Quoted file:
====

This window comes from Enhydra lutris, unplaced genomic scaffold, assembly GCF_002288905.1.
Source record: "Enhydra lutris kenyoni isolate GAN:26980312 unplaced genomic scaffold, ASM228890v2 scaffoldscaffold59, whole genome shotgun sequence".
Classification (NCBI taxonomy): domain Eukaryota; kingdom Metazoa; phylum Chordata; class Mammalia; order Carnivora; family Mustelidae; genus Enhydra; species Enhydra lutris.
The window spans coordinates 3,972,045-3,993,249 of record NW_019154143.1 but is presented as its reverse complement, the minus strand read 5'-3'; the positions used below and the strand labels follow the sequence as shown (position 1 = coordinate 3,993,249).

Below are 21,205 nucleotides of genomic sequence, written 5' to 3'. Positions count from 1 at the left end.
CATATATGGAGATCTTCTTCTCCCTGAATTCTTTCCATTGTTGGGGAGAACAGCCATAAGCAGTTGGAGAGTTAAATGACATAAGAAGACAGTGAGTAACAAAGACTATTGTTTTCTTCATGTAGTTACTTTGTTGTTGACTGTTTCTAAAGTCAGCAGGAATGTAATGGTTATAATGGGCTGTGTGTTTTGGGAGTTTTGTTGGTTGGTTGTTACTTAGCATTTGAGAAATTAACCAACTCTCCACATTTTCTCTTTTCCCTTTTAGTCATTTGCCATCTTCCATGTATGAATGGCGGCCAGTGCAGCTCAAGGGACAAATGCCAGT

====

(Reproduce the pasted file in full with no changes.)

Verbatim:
This window comes from Enhydra lutris, unplaced genomic scaffold, assembly GCF_002288905.1.
Source record: "Enhydra lutris kenyoni isolate GAN:26980312 unplaced genomic scaffold, ASM228890v2 scaffoldscaffold59, whole genome shotgun sequence".
Classification (NCBI taxonomy): domain Eukaryota; kingdom Metazoa; phylum Chordata; class Mammalia; order Carnivora; family Mustelidae; genus Enhydra; species Enhydra lutris.
The window spans coordinates 3,972,045-3,993,249 of record NW_019154143.1 but is presented as its reverse complement, the minus strand read 5'-3'; the positions used below and the strand labels follow the sequence as shown (position 1 = coordinate 3,993,249).

Below are 21,205 nucleotides of genomic sequence, written 5' to 3'. Positions count from 1 at the left end.
CATATATGGAGATCTTCTTCTCCCTGAATTCTTTCCATTGTTGGGGAGAACAGCCATAAGCAGTTGGAGAGTTAAATGACATAAGAAGACAGTGAGTAACAAAGACTATTGTTTTCTTCATGTAGTTACTTTGTTGTTGACTGTTTCTAAAGTCAGCAGGAATGTAATGGTTATAATGGGCTGTGTGTTTTGGGAGTTTTGTTGGTTGGTTGTTACTTAGCATTTGAGAAATTAACCAACTCTCCACATTTTCTCTTTTCCCTTTTAGTCATTTGCCATCTTCCATGTATGAATGGCGGCCAGTGCAGCTCAAGGGACAAATGCCAGT